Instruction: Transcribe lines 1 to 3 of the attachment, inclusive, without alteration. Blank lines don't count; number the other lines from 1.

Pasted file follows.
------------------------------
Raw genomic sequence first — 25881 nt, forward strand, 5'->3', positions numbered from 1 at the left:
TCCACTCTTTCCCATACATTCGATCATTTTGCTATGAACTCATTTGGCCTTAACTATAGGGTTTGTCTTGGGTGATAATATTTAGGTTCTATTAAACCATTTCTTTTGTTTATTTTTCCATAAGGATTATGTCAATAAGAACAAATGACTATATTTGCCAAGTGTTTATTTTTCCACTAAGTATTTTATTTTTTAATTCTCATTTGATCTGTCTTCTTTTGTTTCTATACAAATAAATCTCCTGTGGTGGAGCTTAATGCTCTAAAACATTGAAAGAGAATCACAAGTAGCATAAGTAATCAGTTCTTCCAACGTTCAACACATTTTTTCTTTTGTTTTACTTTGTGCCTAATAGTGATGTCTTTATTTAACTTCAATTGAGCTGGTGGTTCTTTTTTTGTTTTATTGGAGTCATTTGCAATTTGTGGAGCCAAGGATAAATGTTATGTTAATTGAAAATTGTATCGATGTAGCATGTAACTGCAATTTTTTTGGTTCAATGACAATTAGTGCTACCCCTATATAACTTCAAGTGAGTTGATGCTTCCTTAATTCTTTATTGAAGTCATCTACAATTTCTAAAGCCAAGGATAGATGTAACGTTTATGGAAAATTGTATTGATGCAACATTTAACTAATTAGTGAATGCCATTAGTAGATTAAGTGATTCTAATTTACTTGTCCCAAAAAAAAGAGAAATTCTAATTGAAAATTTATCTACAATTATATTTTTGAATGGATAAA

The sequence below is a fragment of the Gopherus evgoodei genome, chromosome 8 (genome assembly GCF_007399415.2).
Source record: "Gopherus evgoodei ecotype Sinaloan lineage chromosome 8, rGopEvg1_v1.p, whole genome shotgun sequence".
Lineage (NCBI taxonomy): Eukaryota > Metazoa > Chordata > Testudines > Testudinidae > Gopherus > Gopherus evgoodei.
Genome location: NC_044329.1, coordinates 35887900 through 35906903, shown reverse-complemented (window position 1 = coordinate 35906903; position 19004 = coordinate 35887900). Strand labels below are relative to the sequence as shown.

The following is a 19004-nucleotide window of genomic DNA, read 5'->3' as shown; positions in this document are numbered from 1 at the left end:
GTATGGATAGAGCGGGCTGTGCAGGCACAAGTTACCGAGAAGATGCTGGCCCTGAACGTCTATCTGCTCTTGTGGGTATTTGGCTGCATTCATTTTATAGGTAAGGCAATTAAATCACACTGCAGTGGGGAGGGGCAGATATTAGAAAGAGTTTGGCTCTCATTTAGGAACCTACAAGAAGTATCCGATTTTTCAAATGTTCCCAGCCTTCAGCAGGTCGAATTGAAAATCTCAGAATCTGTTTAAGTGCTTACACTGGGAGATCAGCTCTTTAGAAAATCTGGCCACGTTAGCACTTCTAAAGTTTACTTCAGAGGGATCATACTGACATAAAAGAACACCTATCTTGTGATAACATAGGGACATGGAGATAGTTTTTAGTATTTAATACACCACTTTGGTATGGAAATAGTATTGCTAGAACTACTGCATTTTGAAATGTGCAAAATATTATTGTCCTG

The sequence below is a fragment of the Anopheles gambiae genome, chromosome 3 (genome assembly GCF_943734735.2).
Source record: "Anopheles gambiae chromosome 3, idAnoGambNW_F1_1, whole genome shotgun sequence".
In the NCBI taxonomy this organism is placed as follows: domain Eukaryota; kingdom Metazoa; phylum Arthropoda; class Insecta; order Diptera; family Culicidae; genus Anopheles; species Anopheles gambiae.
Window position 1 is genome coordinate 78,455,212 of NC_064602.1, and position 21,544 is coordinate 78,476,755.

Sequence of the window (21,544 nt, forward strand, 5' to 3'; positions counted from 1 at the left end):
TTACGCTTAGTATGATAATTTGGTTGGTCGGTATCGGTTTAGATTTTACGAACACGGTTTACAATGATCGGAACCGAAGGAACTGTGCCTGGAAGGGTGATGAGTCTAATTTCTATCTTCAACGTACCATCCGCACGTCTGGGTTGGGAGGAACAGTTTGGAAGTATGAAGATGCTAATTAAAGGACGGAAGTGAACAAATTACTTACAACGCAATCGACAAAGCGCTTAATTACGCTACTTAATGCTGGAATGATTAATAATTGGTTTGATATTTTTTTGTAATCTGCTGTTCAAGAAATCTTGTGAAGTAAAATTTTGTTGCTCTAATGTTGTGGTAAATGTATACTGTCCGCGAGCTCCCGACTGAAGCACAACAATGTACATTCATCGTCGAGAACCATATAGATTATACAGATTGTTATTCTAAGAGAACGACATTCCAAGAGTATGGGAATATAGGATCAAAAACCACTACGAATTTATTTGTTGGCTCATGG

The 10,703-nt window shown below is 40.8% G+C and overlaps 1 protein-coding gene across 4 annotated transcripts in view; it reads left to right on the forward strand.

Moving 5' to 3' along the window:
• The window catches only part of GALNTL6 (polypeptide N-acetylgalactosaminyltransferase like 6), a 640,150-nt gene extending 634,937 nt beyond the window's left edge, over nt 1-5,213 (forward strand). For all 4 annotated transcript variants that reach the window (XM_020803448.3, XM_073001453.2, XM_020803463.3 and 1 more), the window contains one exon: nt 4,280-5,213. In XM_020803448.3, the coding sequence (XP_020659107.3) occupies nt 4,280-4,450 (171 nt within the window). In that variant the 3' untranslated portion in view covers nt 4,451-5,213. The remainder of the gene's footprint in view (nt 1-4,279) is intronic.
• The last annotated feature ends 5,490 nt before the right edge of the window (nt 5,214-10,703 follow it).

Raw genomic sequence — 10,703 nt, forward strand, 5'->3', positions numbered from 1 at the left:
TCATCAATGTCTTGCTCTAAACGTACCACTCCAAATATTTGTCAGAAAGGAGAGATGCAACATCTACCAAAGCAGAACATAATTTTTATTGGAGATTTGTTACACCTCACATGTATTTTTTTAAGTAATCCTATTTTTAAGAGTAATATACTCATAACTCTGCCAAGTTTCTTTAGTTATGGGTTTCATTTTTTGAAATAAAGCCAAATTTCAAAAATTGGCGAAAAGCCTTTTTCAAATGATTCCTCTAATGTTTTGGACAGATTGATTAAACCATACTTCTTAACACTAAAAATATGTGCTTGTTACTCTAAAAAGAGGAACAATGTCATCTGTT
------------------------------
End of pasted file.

Raw genomic sequence first — 25881 nt, forward strand, 5'->3', positions numbered from 1 at the left:
TCCACTCTTTCCCATACATTCGATCATTTTGCTATGAACTCATTTGGCCTTAACTATAGGGTTTGTCTTGGGTGATAATATTTAGGTTCTATTAAACCATTTCTTTTGTTTATTTTTCCATAAGGATTATGTCAATAAGAACAAATGACTATATTTGCCAAGTGTTTATTTTTCCACTAAGTATTTTATTTTTTAATTCTCATTTGATCTGTCTTCTTTTGTTTCTATACAAATAAATCTCCTGTGGTGGAGCTTAATGCTCTAAAACATTGAAAGAGAATCACAAGTAGCATAAGTAATCAGTTCTTCCAACGTTCAACACATTTTTTCTTTTGTTTTACTTTGTGCCTAATAGTGATGTCTTTATTTAACTTCAATTGAGCTGGTGGTTCTTTTTTTGTTTTATTGGAGTCATTTGCAATTTGTGGAGCCAAGGATAAATGTTATGTTAATTGAAAATTGTATCGATGTAGCATGTAACTGCAATTTTTTTGGTTCAATGACAATTAGTGCTACCCCTATATAACTTCAAGTGAGTTGATGCTTCCTTAATTCTTTATTGAAGTCATCTACAATTTCTAAAGCCAAGGATAGATGTAACGTTTATGGAAAATTGTATTGATGCAACATTTAACTAATTAGTGAATGCCATTAGTAGATTAAGTGATTCTAATTTACTTGTCCCAAAAAAAAGAGAAATTCTAATTGAAAATTTATCTACAATTATATTTTTGAATGGATAAA

The sequence below is a fragment of the Gopherus evgoodei genome, chromosome 8 (genome assembly GCF_007399415.2).